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Strictly Business O Henry

XVI. Compliments Of The Season

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"One for the lady?" suggested Fuzzy impudently, and tucked another contribution to Art beneath his waistcoat.

He began to see possibilities in Betsy. His first-night had been a success. Visions of a vaudeville circuit about town dawned upon him.

In a group near the stove sat "Pigeon" McCarthy, Black Riley, and "One-ear" Mike, well and unfavorably known in the tough shoestring district that blackened the left bank of the river. They passed a newspaper back and forth among themselves. The item that each solid and blunt forefinger pointed out was an advertisement headed "One Hundred Dollars Reward." To earn it one must return the rag-doll lost, strayed, or stolen from the Millionaire's mansion. It seemed that grief still ravaged, unchecked, in the bosom of the too faithful Child. Flip, the terrier, capered and shook his absurd whisker before her, powerless to distract. She wailed for her Betsy in the faces of walking, talking, mama-ing, and eye-closing French Mabelles and Violettes. The advertisement was a last resort.

Black Riley came from behind the stove and approached Fuzzy in his one-sided parabolic way.

The Christmas mummer, flushed with success, had tucked Betsy under his arm, and was about to depart to the filling of impromptu dates elsewhere.

"Say, 'Bo," said Black Riley to him, "where did you cop out dat doll?"

"This doll?" asked Fuzzy, touching Betsy with his forefinger to be sure that she was the one referred to. his doll was presented to me by the Emperor of Beloochistan. I have seven hundred others in my country home in Newport. This doll--"

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"Cheese the funny business," said Riley. "You swiped it or picked it up at de house on de hill where--but never mind dat. You want to take fifty cents for de rags, and take it quick. Me brother's kid at home might be wantin' to play wid it. Hey--what?"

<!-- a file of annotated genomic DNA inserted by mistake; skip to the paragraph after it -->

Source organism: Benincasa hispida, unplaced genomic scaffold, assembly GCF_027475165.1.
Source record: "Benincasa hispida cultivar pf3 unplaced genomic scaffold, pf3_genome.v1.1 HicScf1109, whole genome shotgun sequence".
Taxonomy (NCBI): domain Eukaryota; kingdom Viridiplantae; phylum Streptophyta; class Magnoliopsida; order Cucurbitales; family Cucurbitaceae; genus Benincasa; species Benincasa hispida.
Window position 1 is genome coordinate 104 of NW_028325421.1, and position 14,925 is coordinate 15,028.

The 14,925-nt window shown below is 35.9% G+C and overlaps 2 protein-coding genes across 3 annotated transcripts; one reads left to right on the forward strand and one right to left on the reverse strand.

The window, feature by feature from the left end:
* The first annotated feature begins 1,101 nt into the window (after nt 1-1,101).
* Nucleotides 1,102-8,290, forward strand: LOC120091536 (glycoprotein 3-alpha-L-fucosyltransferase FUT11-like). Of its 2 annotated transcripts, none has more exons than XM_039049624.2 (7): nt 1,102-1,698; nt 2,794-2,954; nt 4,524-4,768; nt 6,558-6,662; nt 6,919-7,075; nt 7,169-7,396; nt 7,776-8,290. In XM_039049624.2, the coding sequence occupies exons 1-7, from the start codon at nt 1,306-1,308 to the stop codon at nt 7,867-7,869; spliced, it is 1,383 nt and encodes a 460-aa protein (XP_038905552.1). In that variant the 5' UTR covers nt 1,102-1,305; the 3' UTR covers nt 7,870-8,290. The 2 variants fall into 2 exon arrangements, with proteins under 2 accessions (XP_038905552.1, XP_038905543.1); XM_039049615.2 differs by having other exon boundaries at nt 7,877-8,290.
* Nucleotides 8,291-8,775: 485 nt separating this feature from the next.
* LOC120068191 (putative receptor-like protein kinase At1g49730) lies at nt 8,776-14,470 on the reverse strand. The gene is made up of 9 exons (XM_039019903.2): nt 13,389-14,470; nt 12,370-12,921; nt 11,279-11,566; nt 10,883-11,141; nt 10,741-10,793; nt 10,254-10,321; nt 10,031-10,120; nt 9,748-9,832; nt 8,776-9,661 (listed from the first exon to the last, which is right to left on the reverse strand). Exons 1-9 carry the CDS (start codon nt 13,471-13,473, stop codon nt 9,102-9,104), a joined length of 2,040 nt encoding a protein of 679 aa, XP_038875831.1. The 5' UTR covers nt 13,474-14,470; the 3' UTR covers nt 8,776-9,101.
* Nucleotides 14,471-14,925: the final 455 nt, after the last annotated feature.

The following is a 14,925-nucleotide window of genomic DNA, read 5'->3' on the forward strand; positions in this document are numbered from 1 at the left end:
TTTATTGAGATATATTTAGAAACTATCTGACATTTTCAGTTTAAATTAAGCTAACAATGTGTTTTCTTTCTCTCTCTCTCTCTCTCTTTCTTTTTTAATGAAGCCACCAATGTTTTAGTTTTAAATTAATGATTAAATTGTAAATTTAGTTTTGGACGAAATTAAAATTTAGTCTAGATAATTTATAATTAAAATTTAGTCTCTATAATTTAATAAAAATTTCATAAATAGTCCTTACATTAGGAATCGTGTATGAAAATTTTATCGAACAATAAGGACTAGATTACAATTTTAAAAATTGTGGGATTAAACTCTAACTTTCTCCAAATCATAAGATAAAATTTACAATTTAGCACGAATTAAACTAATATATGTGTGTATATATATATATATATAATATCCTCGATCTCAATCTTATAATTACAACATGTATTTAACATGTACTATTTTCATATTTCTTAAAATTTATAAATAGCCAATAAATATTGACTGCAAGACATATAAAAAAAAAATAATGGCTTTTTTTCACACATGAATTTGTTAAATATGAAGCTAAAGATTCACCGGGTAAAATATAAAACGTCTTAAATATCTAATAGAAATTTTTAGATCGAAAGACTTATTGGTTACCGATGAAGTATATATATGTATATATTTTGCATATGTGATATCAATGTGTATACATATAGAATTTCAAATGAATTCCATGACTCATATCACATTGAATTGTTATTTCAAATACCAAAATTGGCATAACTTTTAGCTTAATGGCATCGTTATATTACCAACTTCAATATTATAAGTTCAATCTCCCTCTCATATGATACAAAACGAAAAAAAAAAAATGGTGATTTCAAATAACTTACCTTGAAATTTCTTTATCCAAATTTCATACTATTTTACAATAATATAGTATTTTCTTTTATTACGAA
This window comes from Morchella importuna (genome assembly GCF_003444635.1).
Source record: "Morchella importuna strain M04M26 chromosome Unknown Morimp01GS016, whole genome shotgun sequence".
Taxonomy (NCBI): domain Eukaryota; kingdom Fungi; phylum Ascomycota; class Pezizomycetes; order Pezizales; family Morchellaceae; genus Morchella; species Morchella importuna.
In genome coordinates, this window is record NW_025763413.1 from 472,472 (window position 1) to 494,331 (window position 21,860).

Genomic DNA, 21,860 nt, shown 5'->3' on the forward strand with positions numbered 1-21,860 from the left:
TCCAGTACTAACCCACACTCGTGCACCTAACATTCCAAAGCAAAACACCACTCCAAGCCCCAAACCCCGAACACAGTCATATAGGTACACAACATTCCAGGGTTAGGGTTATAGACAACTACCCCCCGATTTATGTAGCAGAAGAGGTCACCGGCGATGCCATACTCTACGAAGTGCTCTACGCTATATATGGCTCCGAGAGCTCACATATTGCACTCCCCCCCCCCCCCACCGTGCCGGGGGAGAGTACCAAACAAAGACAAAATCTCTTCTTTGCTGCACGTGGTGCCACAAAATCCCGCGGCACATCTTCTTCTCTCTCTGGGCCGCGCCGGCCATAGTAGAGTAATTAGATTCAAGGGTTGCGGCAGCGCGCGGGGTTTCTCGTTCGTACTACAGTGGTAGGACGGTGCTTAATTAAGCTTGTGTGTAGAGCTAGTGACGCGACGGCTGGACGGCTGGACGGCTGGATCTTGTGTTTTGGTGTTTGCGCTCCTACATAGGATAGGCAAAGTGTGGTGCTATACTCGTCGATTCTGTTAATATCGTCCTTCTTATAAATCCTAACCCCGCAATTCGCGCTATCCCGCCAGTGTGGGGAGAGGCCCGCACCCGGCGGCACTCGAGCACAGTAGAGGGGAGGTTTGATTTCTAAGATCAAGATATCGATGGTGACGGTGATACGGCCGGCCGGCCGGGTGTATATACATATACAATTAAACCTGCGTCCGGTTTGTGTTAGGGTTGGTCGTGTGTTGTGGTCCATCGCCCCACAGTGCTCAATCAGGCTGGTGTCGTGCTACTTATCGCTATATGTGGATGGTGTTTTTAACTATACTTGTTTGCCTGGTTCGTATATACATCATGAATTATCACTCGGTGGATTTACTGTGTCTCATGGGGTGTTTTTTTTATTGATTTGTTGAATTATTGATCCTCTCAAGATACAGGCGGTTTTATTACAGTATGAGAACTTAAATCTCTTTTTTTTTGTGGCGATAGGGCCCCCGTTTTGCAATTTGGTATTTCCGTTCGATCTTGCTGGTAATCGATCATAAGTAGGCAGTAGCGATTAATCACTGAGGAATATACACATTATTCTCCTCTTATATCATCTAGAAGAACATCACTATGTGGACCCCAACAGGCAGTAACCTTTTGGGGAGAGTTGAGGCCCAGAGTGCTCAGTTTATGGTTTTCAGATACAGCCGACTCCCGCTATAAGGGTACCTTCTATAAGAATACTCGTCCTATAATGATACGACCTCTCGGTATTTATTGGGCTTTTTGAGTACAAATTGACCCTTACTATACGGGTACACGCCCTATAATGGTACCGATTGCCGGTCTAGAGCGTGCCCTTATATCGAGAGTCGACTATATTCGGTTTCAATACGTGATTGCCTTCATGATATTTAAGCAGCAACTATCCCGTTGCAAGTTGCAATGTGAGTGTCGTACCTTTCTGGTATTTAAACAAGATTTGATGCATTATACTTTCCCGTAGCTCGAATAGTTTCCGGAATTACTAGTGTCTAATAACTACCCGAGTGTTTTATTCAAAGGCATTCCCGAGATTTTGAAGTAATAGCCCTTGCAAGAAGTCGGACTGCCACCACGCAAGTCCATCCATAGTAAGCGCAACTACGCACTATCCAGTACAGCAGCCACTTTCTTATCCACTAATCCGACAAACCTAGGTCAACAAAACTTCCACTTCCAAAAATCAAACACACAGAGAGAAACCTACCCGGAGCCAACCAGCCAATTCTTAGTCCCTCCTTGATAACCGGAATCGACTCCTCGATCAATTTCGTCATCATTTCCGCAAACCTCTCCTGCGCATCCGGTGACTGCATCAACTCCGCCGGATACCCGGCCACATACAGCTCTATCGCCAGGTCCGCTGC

He produced the coin.

Fuzzy laughed a gurgling, insolent, alcoholic laugh in his face. Go to the office of Sarah Bernhardt's manager and propose to him that she be released from a night's performance to entertain the Tackytown Lyceum and Literary Coterie. You will hear the duplicate of Fuzzy's laugh.

Black Riley gauged Fuzzy quickly with his blueberry eye as a wrestler does. His hand was itching to play the Roman and wrest the rag Sabine from the extemporaneous merry-andrew who was entertaining an angel unaware. But he refrained. Fuzzy was fat and solid and big. Three inches of well-nourished corporeity, defended from the winter winds by dingy linen, intervened between his vest and trousers. Countless small, circular wrinkles running around his coat-sleeves and knees guaranteed the quality of his bone and muscle. His small, blue eyes, bathed in the moisture of altruism and wooziness, looked upon you kindly, yet without abashment. He was whiskerly, whiskyly, fleshily formidable. So, Black Riley temporized.

"Wot'll you take for it, den?" he asked.

"Money," said Fuzzy, with husky firmness, "cannot buy her."

He was intoxicated with the artist's first sweet cup of attainment. To set a faded-blue, earth-stained rag-doll on a bar, to hold mimic converse with it, and to find his heart leaping with the sense of plaudits earned and his throat scorching with free libations poured in his honor--could base coin buy him from such achievements? You will perceive that Fuzzy had the temperament.

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